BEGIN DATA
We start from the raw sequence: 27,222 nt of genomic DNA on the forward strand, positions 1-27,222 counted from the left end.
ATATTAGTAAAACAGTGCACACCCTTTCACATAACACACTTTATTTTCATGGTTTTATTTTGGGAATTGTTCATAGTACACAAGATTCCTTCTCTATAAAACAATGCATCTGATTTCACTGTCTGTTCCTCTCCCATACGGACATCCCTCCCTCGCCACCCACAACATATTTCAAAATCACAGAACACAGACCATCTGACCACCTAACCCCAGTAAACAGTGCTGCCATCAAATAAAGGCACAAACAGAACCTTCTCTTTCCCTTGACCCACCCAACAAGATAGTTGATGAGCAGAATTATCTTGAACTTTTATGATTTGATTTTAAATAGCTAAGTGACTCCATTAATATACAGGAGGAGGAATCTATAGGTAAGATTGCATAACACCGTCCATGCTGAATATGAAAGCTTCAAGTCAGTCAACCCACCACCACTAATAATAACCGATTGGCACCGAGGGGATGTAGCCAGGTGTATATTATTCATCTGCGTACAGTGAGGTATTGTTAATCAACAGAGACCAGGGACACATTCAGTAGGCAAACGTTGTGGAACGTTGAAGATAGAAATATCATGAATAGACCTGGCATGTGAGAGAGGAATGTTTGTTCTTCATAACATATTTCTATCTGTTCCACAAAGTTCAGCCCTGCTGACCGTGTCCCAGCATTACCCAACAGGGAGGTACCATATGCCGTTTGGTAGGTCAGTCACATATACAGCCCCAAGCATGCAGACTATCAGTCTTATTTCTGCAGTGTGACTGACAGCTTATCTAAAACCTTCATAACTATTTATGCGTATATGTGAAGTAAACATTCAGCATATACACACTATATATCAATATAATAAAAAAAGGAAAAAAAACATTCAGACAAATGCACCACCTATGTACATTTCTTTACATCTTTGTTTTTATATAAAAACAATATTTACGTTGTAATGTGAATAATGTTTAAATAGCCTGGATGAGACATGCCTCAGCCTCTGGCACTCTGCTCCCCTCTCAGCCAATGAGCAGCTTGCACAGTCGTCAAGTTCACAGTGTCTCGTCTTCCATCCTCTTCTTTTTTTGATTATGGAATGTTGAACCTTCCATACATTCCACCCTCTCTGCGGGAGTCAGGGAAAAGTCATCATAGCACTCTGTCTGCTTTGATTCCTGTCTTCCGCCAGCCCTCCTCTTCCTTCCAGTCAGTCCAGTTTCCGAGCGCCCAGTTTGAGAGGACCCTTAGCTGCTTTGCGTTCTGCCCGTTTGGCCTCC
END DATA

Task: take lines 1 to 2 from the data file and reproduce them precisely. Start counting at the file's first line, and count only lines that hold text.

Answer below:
We start from the raw sequence: 27,222 nt of genomic DNA on the forward strand, positions 1-27,222 counted from the left end.
ATATTAGTAAAACAGTGCACACCCTTTCACATAACACACTTTATTTTCATGGTTTTATTTTGGGAATTGTTCATAGTACACAAGATTCCTTCTCTATAAAACAATGCATCTGATTTCACTGTCTGTTCCTCTCCCATACGGACATCCCTCCCTCGCCACCCACAACATATTTCAAAATCACAGAACACAGACCATCTGACCACCTAACCCCAGTAAACAGTGCTGCCATCAAATAAAGGCACAAACAGAACCTTCTCTTTCCCTTGACCCACCCAACAAGATAGTTGATGAGCAGAATTATCTTGAACTTTTATGATTTGATTTTAAATAGCTAAGTGACTCCATTAATATACAGGAGGAGGAATCTATAGGTAAGATTGCATAACACCGTCCATGCTGAATATGAAAGCTTCAAGTCAGTCAACCCACCACCACTAATAATAACCGATTGGCACCGAGGGGATGTAGCCAGGTGTATATTATTCATCTGCGTACAGTGAGGTATTGTTAATCAACAGAGACCAGGGACACATTCAGTAGGCAAACGTTGTGGAACGTTGAAGATAGAAATATCATGAATAGACCTGGCATGTGAGAGAGGAATGTTTGTTCTTCATAACATATTTCTATCTGTTCCACAAAGTTCAGCCCTGCTGACCGTGTCCCAGCATTACCCAACAGGGAGGTACCATATGCCGTTTGGTAGGTCAGTCACATATACAGCCCCAAGCATGCAGACTATCAGTCTTATTTCTGCAGTGTGACTGACAGCTTATCTAAAACCTTCATAACTATTTATGCGTATATGTGAAGTAAACATTCAGCATATACACACTATATATCAATATAATAAAAAAAGGAAAAAAAACATTCAGACAAATGCACCACCTATGTACATTTCTTTACATCTTTGTTTTTATATAAAAACAATATTTACGTTGTAATGTGAATAATGTTTAAATAGCCTGGATGAGACATGCCTCAGCCTCTGGCACTCTGCTCCCCTCTCAGCCAATGAGCAGCTTGCACAGTCGTCAAGTTCACAGTGTCTCGTCTTCCATCCTCTTCTTTTTTTGATTATGGAATGTTGAACCTTCCATACATTCCACCCTCTCTGCGGGAGTCAGGGAAAAGTCATCATAGCACTCTGTCTGCTTTGATTCCTGTCTTCCGCCAGCCCTCCTCTTCCTTCCAGTCAGTCCAGTTTCCGAGCGCCCAGTTTGAGAGGACCCTTAGCTGCTTTGCGTTCTGCCCGTTTGGCCTCC